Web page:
The Story Point / Oracle system
 

The second ‘worth mentioning’ difference is the Story oints. You mark your progress down different story branches by marking off a variety of checkboxes which indicate a significant story event that you’ve just witnessed. In a later encounter, not just within the same booklet, your available choices will depend on which checkboxes have been marked off, i.e. your past actions directly influence your present. I thought this was a clever system that provided an elegant way to feel like your actions made a difference. Although I’ve completed the game, I’ve only marked off 25% of the Story Points boxes. At this point, I presume it is impossible to mark them all off in a single campaign and multiple playthroughs are necessary to see the entire story.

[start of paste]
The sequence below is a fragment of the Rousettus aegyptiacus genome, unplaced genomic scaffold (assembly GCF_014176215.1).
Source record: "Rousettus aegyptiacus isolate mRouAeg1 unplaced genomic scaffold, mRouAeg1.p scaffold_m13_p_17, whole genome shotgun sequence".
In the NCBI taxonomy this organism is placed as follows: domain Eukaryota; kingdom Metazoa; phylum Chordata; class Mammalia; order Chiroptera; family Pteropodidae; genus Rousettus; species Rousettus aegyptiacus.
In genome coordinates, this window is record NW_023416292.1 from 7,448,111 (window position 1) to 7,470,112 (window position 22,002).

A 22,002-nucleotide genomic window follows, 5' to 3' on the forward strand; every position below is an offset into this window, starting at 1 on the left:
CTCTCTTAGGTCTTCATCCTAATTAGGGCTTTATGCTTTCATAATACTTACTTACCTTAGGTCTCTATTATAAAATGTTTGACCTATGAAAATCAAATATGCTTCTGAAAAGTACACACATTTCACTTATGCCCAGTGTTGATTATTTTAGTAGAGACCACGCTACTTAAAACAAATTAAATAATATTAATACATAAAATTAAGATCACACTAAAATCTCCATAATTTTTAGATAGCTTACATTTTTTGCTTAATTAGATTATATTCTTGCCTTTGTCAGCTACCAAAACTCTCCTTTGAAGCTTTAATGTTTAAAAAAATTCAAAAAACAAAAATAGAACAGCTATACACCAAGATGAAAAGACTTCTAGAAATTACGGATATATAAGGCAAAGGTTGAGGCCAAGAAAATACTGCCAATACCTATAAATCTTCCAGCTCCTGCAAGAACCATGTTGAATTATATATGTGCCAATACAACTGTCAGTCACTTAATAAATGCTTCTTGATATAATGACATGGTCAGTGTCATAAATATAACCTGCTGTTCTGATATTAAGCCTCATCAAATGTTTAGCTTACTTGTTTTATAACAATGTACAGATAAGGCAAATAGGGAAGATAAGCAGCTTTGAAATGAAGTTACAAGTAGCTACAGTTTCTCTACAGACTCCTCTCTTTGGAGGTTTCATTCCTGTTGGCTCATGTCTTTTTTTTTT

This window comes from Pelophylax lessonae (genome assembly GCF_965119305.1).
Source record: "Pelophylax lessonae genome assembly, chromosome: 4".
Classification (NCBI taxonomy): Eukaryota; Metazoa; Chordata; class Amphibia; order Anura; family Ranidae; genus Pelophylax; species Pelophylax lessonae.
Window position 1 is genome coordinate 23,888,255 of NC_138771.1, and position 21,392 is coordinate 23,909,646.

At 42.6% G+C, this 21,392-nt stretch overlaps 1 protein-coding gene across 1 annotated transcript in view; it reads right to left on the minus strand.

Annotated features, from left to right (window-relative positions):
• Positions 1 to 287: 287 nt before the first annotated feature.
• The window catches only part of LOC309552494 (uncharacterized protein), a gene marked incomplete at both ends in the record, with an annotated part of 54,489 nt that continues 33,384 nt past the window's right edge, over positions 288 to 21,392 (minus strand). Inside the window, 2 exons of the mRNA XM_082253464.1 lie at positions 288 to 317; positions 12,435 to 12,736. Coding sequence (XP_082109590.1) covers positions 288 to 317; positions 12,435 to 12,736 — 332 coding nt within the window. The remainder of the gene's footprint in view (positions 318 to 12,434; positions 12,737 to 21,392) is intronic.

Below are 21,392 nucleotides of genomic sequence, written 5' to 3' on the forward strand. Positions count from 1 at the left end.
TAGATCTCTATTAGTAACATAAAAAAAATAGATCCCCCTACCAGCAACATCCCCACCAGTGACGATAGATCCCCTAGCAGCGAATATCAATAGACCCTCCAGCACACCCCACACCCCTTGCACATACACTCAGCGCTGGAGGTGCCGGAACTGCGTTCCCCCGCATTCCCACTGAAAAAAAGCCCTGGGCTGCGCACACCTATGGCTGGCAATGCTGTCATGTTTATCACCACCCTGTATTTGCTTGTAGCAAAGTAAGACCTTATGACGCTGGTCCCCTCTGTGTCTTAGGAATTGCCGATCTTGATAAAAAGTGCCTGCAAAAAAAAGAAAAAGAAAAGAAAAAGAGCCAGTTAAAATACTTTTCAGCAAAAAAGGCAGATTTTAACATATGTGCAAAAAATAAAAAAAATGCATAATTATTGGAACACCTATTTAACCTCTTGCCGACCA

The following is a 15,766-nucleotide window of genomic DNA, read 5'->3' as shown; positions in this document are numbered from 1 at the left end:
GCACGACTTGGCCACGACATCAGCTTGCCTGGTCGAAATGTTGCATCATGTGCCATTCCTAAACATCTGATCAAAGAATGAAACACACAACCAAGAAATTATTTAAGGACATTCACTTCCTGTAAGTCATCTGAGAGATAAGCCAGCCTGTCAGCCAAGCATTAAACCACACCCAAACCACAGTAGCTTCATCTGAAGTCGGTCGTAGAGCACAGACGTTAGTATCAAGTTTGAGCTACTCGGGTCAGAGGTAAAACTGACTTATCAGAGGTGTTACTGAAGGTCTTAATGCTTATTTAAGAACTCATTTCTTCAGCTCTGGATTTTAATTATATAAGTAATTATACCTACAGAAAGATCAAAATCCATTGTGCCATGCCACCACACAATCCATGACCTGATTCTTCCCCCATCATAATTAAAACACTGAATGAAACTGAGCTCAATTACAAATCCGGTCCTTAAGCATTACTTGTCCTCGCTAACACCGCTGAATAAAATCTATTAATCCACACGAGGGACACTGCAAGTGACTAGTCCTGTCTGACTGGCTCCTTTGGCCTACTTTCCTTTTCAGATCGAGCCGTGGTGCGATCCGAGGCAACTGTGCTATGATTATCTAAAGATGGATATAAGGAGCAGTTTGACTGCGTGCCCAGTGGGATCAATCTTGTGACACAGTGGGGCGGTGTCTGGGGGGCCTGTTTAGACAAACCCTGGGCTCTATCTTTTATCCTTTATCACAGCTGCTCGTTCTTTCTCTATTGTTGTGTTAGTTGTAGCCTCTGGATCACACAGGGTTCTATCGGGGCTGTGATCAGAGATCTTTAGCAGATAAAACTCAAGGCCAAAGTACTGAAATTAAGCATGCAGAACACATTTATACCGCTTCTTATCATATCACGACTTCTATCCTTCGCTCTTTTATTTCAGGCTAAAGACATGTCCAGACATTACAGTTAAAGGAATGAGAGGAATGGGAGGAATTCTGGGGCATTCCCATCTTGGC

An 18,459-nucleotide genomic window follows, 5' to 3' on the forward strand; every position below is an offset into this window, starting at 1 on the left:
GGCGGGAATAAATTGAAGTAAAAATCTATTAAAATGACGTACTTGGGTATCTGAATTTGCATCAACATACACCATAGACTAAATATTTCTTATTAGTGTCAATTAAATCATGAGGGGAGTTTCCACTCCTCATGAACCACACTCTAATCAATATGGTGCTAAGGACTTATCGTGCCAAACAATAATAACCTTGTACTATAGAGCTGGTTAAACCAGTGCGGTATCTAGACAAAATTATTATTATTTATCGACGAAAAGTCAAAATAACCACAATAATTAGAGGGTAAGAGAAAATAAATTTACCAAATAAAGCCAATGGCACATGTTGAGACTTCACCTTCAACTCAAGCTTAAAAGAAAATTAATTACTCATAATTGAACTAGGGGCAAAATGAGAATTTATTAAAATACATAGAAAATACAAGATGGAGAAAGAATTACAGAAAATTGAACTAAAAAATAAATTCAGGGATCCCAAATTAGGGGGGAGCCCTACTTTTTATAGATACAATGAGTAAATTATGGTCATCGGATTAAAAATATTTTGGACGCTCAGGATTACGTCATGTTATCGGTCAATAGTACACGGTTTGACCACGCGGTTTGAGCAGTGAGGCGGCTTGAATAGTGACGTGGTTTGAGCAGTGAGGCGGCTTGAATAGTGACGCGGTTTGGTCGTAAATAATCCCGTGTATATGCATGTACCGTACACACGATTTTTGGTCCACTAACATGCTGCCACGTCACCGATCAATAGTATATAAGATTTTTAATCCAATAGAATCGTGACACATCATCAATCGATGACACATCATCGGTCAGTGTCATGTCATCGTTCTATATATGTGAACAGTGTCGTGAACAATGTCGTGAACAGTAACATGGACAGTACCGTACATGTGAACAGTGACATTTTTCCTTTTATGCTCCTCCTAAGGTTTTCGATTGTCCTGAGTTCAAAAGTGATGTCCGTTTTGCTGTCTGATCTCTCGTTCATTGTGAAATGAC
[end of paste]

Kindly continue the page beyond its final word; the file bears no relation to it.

First completed run through

Which brings me onto the most notable aspect of this game, being the story itself. The characters and locations (particularly the village) feel genuine and are immersive. The writing is engaging and is on par with most of the good fantasy novels I’ve read. Typically, I would expect a gamebook to briefly describe a situation in a couple of sentences and give me an either-or choice. In Legacy of Dragonholt, your choice will come after a paragraph (or sometimes many more) of story and character development. Your choices will also depend on what time of day it is, and what Story Points have been marked off. I presume this is the Oracle system at work and I know I’d like to see some more games using this system.

The adventures